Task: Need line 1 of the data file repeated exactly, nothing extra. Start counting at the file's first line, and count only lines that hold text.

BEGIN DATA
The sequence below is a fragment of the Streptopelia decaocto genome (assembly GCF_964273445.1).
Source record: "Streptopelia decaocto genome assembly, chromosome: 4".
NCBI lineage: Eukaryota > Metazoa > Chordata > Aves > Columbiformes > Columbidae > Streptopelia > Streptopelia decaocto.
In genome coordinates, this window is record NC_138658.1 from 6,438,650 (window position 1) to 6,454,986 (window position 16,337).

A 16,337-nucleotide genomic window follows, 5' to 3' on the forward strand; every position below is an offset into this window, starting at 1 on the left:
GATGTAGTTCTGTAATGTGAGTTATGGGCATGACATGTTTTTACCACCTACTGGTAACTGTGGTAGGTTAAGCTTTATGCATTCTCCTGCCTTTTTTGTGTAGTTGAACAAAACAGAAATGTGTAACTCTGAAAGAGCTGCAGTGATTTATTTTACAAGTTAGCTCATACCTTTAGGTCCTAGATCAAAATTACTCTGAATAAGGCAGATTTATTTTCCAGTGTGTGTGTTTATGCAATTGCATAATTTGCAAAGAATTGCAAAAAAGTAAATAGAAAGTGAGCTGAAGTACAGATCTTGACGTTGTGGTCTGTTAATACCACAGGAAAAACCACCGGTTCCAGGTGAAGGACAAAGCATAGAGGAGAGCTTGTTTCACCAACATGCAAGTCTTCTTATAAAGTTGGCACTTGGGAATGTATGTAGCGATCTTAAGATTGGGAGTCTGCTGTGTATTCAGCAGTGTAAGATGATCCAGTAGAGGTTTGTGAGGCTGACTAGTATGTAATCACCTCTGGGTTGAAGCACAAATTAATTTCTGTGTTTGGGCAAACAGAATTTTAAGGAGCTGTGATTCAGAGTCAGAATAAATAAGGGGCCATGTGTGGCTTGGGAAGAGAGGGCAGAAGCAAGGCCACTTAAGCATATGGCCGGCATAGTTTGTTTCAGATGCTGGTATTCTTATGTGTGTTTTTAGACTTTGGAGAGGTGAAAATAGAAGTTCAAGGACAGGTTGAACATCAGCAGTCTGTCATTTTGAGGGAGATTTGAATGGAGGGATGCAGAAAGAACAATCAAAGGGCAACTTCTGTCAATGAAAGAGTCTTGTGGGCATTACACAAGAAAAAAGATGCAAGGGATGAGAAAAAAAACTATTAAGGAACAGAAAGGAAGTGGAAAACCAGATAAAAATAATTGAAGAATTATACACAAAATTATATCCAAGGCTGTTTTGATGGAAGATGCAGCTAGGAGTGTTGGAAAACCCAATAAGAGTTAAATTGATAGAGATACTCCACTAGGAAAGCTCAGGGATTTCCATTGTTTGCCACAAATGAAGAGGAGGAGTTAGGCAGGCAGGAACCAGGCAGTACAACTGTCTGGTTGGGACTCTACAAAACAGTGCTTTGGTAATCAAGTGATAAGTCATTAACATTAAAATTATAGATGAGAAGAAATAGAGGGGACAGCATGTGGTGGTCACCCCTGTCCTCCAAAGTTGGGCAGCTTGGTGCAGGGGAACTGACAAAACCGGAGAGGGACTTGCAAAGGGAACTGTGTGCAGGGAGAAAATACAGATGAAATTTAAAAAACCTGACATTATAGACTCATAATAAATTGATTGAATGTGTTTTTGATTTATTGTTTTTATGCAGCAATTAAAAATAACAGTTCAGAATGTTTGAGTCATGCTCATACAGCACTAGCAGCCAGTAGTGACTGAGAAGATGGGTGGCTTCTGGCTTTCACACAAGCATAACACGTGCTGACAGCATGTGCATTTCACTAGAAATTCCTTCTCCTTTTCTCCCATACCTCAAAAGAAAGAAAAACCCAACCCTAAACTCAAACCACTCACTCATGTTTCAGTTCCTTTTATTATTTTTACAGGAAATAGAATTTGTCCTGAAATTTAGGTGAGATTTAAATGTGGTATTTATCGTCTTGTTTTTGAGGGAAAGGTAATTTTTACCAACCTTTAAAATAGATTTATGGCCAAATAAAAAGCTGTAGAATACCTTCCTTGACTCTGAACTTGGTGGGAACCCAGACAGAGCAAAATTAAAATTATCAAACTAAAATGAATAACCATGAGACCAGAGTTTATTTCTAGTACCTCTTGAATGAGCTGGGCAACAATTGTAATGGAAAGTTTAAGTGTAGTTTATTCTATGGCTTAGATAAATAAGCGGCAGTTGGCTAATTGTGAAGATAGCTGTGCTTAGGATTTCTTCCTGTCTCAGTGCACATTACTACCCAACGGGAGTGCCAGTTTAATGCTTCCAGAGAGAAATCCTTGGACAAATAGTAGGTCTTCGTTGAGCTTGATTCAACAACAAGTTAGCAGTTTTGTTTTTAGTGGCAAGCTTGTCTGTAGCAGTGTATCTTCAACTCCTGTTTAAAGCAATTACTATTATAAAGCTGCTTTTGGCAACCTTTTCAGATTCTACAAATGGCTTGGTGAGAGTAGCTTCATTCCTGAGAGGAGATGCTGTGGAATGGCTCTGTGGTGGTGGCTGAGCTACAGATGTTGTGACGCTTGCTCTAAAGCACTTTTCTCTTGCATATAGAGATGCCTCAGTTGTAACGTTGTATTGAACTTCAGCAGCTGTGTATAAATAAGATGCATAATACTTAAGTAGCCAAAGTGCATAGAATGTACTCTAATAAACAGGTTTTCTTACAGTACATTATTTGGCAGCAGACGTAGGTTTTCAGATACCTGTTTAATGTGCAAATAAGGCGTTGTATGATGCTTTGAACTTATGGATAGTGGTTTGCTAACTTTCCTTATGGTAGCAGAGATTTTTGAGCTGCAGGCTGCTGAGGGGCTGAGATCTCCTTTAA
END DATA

The sequence below is a fragment of the Streptopelia decaocto genome (assembly GCF_964273445.1).